Robert C. Taymor, M.D.; Leon Pordy, M.D.; Kenneth Chesky, M.D.; Marvin Moser, M.D.; Arthur M. Master, M.D.
JAMA. 1952;148(6):419-423. doi:10.1001/jama.1952.02930060001001.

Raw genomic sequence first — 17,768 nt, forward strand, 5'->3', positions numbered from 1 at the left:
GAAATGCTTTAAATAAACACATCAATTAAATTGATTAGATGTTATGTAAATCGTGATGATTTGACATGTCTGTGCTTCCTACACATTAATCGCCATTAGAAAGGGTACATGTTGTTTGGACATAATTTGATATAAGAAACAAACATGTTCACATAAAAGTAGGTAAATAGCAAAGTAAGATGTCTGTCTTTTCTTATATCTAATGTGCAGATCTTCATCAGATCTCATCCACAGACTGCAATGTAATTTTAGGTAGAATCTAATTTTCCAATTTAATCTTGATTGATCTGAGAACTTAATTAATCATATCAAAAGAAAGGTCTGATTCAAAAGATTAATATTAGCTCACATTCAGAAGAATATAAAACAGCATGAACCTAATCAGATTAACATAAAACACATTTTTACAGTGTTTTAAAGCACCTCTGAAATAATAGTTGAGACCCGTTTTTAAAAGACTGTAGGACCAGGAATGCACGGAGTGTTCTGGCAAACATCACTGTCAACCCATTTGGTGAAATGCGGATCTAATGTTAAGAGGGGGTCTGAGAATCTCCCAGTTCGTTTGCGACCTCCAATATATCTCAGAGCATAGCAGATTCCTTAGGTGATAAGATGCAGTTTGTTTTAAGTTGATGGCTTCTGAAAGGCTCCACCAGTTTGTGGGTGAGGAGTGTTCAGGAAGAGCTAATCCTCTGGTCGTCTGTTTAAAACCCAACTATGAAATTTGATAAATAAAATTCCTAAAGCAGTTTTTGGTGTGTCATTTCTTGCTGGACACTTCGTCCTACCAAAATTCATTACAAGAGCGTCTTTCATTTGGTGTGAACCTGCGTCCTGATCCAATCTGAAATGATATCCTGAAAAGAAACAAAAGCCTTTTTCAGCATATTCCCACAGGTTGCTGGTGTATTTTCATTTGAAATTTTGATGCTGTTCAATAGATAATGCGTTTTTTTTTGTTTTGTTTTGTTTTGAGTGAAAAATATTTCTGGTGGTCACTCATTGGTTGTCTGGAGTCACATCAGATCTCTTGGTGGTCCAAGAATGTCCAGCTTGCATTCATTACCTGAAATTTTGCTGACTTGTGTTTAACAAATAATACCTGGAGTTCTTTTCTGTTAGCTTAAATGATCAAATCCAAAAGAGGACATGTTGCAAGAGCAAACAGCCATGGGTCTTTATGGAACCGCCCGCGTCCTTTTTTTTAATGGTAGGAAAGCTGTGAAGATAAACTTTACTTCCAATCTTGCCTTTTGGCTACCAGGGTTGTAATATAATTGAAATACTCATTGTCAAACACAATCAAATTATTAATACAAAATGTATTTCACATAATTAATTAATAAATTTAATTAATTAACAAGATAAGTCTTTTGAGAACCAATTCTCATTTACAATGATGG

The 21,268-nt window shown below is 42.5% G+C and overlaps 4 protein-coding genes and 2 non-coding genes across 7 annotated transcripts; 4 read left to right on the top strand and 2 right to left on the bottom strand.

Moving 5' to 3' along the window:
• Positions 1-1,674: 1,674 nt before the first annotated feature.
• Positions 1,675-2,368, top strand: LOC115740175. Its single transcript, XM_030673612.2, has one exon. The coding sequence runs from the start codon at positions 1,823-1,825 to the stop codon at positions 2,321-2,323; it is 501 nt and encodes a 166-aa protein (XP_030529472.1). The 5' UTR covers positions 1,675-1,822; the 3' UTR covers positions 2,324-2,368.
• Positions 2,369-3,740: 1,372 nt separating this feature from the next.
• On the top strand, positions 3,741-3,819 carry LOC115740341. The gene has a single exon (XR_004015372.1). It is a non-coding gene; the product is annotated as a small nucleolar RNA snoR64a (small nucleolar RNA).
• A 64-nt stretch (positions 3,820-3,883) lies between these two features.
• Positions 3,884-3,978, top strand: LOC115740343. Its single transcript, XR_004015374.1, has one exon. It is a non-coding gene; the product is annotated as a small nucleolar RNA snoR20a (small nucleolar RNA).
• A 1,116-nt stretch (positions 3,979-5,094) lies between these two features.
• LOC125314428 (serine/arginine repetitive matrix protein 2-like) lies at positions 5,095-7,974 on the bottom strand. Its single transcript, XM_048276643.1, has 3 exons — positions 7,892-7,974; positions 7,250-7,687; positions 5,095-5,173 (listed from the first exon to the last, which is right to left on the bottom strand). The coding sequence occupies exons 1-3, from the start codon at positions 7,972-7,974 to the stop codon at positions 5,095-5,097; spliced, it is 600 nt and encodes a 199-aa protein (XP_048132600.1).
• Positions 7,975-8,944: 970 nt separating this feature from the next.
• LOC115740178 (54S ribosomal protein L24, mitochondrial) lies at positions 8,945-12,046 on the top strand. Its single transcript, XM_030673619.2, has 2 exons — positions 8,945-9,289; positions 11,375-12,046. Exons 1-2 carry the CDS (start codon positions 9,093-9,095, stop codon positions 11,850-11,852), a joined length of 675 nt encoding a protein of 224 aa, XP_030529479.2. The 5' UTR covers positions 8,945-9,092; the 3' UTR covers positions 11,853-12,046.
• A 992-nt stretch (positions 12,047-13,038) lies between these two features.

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In the absence of a clear-cut history and definite physical findings, the diagnosis of coronary artery disease often becomes a difficult task for the clinician. In the search for supplementary objective evidence, various tests have been developed as aids in the diagnostic study of these patients. The electrocardiogram has been most widely employed for this purpose. However, the resting electrocardiogram is of value only when it shows abnormalities, and it has been well established that a large percentage of patients with coronary artery disease have normal resting electrocardiograms.1 In 1929 Master and Oppenheimer2 introduced a test for circulatory function based on the response of the blood pressure and pulse to standard exercise. Subsequently these standards of exercise were employed to determine the effect of exercise on the electrocardiogram in patients with angina pectoris.3 Considerable experience has now been obtained in the use of the Master "two-step" exercise


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